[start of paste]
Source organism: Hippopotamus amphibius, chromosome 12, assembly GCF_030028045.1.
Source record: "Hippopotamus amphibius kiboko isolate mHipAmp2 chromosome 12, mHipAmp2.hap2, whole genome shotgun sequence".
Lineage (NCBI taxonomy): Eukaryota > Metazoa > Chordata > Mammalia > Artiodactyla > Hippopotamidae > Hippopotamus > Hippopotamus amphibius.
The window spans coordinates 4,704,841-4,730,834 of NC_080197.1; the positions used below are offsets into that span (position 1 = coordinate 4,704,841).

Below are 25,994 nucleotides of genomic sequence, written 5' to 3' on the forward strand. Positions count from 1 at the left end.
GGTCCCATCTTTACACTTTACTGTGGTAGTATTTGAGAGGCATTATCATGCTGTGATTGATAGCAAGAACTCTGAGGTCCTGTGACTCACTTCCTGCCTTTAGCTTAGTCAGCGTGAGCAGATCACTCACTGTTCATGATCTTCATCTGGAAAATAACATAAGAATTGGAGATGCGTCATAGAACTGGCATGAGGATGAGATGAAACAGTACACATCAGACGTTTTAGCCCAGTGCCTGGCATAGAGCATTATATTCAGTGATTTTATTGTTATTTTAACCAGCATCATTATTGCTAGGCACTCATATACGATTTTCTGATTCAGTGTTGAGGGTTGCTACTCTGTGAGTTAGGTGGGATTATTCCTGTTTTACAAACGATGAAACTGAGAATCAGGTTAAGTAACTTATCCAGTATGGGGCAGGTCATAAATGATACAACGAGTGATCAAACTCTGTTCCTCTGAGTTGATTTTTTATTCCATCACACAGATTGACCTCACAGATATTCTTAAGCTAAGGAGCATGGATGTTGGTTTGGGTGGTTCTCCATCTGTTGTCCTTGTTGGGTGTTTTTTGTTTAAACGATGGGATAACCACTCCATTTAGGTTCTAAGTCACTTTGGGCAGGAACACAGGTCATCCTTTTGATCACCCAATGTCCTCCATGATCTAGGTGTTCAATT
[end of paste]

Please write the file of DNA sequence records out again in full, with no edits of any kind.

Source organism: Hippopotamus amphibius, chromosome 12, assembly GCF_030028045.1.
Source record: "Hippopotamus amphibius kiboko isolate mHipAmp2 chromosome 12, mHipAmp2.hap2, whole genome shotgun sequence".
Lineage (NCBI taxonomy): Eukaryota > Metazoa > Chordata > Mammalia > Artiodactyla > Hippopotamidae > Hippopotamus > Hippopotamus amphibius.
The window spans coordinates 4,704,841-4,730,834 of NC_080197.1; the positions used below are offsets into that span (position 1 = coordinate 4,704,841).

Below are 25,994 nucleotides of genomic sequence, written 5' to 3' on the forward strand. Positions count from 1 at the left end.
GGTCCCATCTTTACACTTTACTGTGGTAGTATTTGAGAGGCATTATCATGCTGTGATTGATAGCAAGAACTCTGAGGTCCTGTGACTCACTTCCTGCCTTTAGCTTAGTCAGCGTGAGCAGATCACTCACTGTTCATGATCTTCATCTGGAAAATAACATAAGAATTGGAGATGCGTCATAGAACTGGCATGAGGATGAGATGAAACAGTACACATCAGACGTTTTAGCCCAGTGCCTGGCATAGAGCATTATATTCAGTGATTTTATTGTTATTTTAACCAGCATCATTATTGCTAGGCACTCATATACGATTTTCTGATTCAGTGTTGAGGGTTGCTACTCTGTGAGTTAGGTGGGATTATTCCTGTTTTACAAACGATGAAACTGAGAATCAGGTTAAGTAACTTATCCAGTATGGGGCAGGTCATAAATGATACAACGAGTGATCAAACTCTGTTCCTCTGAGTTGATTTTTTATTCCATCACACAGATTGACCTCACAGATATTCTTAAGCTAAGGAGCATGGATGTTGGTTTGGGTGGTTCTCCATCTGTTGTCCTTGTTGGGTGTTTTTTGTTTAAACGATGGGATAACCACTCCATTTAGGTTCTAAGTCACTTTGGGCAGGAACACAGGTCATCCTTTTGATCACCCAATGTCCTCCATGATCTAGGTGTTCAATT